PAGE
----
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Monday, August 10, 2020  Spokane, Washington  Est. May 19, 1883
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Pre-Start Crackup Mars Inaugural

Ken Denlinger Washington Post

U.S. 500

The inaugural U.S. 500, with the self-proclaimed best drivers and best equipment in IndyCar racing, suffered a 12-car wreck before it got started Sunday.

After everything was sorted out during an hour-long delay, pole-sitter Jimmy Vasser - a principal in the pre-start drama - drove his backup car to an overwhelming victory, his fourth success in six PPG IndyCar World Series races this season.

But because this race resulted from a feud within IndyCar racing, what was going to make this event special was not who won, but how it went.

U.S. 500 officials had tried to devalue the venerable, but suddenly rookie-laden Indianapolis 500, so the pre-start wreck was especially significant.

The first relevant reaction, after it was apparent all the drivers were unhurt, came from a crew member in the ultimately victorious Chip Ganassi team as he watched a replay: “Is Indy gonna play this up or not?”

Sure enough, that volley from Indianapolis came swiftly and from an expected source - four-time Indy 500 champion A.J. Foyt, now an IndyCar owner.

“For the world’s greatest professional drivers, they sure have made a lot of mistakes,” he said. “I’m sick and tired of them running their mouths about how great they are. Almost every race they’ve had this year, there’s been an accident on the first lap - and it wasn’t the rookies. It didn’t surprise me at all.”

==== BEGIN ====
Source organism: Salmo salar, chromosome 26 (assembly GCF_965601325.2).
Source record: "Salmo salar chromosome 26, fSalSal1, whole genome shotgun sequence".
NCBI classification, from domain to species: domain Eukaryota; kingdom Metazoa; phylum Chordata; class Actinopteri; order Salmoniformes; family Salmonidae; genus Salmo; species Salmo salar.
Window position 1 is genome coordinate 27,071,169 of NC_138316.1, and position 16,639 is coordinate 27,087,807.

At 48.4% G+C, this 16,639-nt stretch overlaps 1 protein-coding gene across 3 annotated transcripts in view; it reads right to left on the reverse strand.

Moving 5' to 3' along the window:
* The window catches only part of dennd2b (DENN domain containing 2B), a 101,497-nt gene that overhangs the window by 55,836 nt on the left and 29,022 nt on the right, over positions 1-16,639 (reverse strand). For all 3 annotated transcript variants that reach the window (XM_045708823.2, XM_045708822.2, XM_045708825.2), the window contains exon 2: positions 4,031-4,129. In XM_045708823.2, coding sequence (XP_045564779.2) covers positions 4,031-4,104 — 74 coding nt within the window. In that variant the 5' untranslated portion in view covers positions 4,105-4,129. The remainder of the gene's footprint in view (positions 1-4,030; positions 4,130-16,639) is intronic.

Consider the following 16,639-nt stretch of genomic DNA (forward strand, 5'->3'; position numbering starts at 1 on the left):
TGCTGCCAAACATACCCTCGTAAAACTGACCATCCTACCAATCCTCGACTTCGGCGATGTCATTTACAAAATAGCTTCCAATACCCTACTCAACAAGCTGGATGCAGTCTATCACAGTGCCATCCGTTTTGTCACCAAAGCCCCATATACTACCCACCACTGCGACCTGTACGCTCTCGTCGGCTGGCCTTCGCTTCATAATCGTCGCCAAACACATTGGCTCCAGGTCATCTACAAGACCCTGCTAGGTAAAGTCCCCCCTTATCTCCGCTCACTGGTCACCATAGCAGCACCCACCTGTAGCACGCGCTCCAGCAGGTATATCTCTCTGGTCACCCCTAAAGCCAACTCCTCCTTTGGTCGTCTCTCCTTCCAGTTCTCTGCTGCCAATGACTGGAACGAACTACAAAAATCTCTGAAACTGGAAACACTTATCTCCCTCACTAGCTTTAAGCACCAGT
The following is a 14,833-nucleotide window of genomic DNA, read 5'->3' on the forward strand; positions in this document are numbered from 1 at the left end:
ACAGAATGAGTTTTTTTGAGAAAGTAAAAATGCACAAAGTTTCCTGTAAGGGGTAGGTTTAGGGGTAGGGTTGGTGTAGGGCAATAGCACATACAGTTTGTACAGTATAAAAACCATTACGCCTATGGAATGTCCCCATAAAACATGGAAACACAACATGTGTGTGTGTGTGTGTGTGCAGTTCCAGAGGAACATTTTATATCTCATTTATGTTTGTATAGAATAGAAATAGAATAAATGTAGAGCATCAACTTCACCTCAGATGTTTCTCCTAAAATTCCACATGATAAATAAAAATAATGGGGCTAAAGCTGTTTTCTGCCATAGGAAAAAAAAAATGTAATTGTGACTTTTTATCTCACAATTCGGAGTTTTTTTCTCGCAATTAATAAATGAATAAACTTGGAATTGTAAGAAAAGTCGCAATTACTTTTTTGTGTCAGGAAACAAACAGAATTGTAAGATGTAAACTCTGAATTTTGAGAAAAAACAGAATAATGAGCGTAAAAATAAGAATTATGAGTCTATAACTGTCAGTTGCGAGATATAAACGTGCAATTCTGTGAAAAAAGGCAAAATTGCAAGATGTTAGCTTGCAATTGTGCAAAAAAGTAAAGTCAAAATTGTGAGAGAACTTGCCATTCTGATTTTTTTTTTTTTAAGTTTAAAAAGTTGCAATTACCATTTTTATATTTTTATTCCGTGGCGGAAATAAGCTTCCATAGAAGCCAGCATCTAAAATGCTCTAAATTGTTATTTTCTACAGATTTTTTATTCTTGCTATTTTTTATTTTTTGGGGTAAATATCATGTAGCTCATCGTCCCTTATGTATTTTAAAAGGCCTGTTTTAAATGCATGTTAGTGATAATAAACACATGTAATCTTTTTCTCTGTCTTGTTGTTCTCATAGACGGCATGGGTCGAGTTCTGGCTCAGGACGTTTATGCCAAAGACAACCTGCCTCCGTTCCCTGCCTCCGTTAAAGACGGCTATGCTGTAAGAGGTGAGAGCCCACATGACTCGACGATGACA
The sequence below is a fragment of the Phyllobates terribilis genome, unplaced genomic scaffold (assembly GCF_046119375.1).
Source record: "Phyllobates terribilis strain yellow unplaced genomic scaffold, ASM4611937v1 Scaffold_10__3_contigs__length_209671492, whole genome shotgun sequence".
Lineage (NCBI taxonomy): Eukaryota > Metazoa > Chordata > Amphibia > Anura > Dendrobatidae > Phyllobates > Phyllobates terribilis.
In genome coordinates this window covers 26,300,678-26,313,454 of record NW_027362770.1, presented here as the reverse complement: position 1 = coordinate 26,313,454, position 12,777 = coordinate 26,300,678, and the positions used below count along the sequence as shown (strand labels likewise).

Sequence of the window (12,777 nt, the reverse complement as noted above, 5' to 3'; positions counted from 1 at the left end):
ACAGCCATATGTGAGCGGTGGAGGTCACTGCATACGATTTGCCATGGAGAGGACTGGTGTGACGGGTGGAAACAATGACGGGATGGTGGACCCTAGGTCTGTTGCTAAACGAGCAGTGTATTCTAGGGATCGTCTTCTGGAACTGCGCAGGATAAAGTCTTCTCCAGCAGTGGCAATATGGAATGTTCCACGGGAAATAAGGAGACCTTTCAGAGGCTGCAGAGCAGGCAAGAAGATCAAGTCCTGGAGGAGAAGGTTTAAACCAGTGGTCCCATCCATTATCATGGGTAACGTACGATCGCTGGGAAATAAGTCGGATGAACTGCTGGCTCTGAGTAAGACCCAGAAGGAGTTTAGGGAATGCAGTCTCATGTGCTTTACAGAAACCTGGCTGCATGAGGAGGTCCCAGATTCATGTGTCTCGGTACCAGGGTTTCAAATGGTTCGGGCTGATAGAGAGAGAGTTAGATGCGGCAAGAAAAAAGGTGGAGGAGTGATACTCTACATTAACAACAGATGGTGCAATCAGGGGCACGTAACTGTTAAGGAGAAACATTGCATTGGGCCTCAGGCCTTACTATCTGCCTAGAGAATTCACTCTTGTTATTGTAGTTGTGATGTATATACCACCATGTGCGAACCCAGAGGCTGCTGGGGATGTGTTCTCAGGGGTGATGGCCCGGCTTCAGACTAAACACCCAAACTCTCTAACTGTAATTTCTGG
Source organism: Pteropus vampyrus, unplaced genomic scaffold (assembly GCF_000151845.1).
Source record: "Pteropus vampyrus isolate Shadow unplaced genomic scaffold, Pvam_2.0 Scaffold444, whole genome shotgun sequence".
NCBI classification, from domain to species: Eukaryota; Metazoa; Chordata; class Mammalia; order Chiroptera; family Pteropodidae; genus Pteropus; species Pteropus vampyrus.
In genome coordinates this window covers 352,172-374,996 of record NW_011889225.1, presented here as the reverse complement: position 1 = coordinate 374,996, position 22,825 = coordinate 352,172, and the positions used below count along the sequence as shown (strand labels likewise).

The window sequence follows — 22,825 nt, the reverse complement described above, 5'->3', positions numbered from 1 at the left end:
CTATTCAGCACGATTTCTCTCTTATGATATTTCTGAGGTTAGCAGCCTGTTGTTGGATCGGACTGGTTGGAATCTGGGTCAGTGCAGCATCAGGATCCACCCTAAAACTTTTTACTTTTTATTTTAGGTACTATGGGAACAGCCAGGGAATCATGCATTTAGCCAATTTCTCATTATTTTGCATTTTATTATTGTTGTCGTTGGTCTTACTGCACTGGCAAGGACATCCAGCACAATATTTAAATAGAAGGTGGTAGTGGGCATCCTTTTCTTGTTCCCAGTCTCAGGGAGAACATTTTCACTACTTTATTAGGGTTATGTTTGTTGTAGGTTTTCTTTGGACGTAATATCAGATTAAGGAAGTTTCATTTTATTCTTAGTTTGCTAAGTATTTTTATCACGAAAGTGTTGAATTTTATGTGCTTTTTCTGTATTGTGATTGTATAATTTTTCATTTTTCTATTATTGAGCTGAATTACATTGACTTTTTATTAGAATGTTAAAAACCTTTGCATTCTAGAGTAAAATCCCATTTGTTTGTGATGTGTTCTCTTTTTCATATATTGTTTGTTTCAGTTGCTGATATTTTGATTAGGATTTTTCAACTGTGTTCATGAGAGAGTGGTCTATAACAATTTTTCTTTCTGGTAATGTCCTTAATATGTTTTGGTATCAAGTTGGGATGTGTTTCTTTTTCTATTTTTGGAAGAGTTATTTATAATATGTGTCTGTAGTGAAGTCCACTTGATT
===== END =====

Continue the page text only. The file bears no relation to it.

The before-the-start chaos, not unique to open-wheel competition, prompted Vasser to credit his entire team for his victory.

“The team really won this,” said Vasser, the driver of Ganassi’s primary car. “When I got back to the pit (after the car in which he qualified was destroyed) the backup was waiting.”

The race had nearly everything the crowd of 110,879 could have hoped for. Included was that pileup without anyone being seriously injured and a spectacular maneuver by Canadian rookie Greg Moore, who steered his car back into the race from the grassy infield after a four-revolution spin.

Also, the usual assortment of sweet and sour racing luck played a major part in Vasser’s victory. Brazilians Mauricio Gugelmin and Roberto Moreno were second and third, respectively.

Vasser, who earned more than $1.1 million, needed a yellow flag to catch up to the leaders - and got it when Bryan Herta coasted to a stop in turn two on the 208th of 250 laps.

Nine laps from the finish, Vasser sped past leader Andre Ribeiro just as Ribeiro’s car ran out of fuel.

The wreck happened as the 27-car field was entering the final turn before the green-flag start and began in row one. The left-front tire of the car in the middle, driven by Adrian Fernandez, touched the right rear tire of Vasser’s Reynard Honda.

Vasser’s car then whipped about 90 degrees to the right and smashed into Herta’s Mercades. Each driver behind them either maneuvered for position - or for his life.

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